But a portable machine about the size of a large desktop printer is changing that. A “Rapid DNA” machine can analyze the DNA in a swab and produce a profile of 20 specific loci on the DNA strand in less than two hours. Some local police departments and prosecutors have been using Rapid DNA machines for about five years to solve crimes.
In Orange County, Calif., recently, police investigating a stabbing found a trail of blood they believed was left by the assailant. The Rapid DNA machine was able to produce a profile that matched someone already in the Orange County database but who was “not on the radar” of investigators, Assistant District Attorney Jennifer Contini said. He was arrested. “The speed with which you can give law enforcement these clues is critical,” Contini said. “When you are out on these suspects fast, they confess. We’ve had tremendous success.”
And last month, one of the two manufacturers of Rapid DNA machines, ANDE of Waltham, Mass., shipped six of the machines to California for use in trying to identify victims of the massive wildfires there, using DNA from family members to create a temporary searchable database.
However, the machines are not connected to CODIS, the FBI’s combined national DNA database. So the FBI is launching a Rapid DNA initiative to place the machines in police and sheriffs’ booking stations around the country, hoping to enable law enforcement to check arrestees against the CODIS database and, when matches are made to DNA from unsolved crimes, head off the release of the suspects.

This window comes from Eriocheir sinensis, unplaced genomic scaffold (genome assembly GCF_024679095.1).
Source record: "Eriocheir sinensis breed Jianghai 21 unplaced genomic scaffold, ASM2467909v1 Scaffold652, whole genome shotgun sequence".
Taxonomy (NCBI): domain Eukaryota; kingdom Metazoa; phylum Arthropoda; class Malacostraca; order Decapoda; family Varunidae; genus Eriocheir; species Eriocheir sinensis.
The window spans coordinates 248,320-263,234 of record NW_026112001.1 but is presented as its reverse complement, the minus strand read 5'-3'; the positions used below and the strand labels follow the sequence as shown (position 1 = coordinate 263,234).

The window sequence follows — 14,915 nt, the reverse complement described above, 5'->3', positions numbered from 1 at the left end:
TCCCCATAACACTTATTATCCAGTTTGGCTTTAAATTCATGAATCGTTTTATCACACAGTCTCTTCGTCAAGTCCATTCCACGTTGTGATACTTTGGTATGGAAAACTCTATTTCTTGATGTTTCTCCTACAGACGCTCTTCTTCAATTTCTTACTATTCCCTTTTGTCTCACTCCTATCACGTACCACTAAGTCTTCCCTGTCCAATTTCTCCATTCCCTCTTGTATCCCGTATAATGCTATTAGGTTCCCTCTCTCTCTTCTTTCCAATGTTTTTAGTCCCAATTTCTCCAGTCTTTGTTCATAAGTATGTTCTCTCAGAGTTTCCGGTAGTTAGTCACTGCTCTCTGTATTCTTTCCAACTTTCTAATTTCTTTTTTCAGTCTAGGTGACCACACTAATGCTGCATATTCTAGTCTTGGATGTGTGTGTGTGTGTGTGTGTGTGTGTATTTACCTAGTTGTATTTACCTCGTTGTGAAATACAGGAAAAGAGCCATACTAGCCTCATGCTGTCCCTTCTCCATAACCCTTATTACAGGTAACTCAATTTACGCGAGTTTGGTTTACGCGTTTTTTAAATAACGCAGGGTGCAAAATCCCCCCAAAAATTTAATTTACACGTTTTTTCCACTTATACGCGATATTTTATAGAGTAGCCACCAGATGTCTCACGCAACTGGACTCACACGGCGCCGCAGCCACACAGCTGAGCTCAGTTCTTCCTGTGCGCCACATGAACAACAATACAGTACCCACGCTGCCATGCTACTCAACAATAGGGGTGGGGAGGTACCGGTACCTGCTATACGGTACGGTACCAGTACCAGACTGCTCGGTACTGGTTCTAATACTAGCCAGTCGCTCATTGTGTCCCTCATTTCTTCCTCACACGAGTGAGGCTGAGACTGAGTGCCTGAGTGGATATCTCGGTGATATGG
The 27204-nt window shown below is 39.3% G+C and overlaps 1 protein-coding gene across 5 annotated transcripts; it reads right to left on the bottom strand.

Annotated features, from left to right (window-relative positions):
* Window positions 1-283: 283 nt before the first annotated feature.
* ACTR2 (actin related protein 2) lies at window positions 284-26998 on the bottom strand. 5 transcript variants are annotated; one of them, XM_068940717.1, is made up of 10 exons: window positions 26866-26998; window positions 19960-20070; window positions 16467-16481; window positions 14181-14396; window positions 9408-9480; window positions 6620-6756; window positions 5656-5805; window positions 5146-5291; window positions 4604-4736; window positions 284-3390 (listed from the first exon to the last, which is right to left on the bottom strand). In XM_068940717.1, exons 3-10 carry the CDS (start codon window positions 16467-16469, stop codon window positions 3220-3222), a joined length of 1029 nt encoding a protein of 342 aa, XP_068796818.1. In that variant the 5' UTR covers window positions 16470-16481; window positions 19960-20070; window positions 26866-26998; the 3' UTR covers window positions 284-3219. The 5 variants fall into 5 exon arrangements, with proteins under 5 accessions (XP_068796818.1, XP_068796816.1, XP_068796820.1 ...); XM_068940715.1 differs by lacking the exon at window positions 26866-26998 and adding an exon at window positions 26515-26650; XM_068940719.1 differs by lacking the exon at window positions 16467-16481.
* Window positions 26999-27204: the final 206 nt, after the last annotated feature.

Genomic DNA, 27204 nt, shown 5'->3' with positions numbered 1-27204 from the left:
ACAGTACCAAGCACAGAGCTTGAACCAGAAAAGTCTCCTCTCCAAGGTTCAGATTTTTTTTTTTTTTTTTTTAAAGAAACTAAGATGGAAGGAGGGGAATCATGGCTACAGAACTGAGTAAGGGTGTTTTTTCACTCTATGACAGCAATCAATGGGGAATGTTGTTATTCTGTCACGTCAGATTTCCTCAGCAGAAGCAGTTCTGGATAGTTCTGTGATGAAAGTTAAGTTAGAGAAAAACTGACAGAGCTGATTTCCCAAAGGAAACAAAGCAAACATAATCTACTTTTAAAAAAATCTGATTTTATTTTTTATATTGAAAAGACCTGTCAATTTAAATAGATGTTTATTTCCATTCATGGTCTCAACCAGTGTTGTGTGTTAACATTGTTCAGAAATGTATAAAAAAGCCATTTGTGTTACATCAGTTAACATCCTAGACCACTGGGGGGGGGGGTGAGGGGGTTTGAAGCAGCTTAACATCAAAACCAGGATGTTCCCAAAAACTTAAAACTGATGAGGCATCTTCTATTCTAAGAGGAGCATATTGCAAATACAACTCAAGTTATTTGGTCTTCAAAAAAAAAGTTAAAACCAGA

In testifying to Congress about the Rapid DNA network in 2015, then-FBI Director James B. Comey said the technology “would help us change the world in a very, very exciting way.” Comey said it would allow “booking stations around the country, if someone’s arrested, to know instantly — or near instantly — whether that person is the rapist who’s been on the loose in a particular community before they’re released on bail and get away or to clear somebody, to show that they’re not the person.”
Thirty states and the federal government allow DNA to be taken at the time of arrest. Sixteen states allow it to be analyzed immediately, and in the other 14 states, DNA may be taken at arrest but not analyzed until after arraignment on charges. The FBI expects a Rapid DNA network will not only enable more identifications of crime suspects, but also drastically reduce the time investigators spend waiting for DNA results and lessen the burden on crime labs.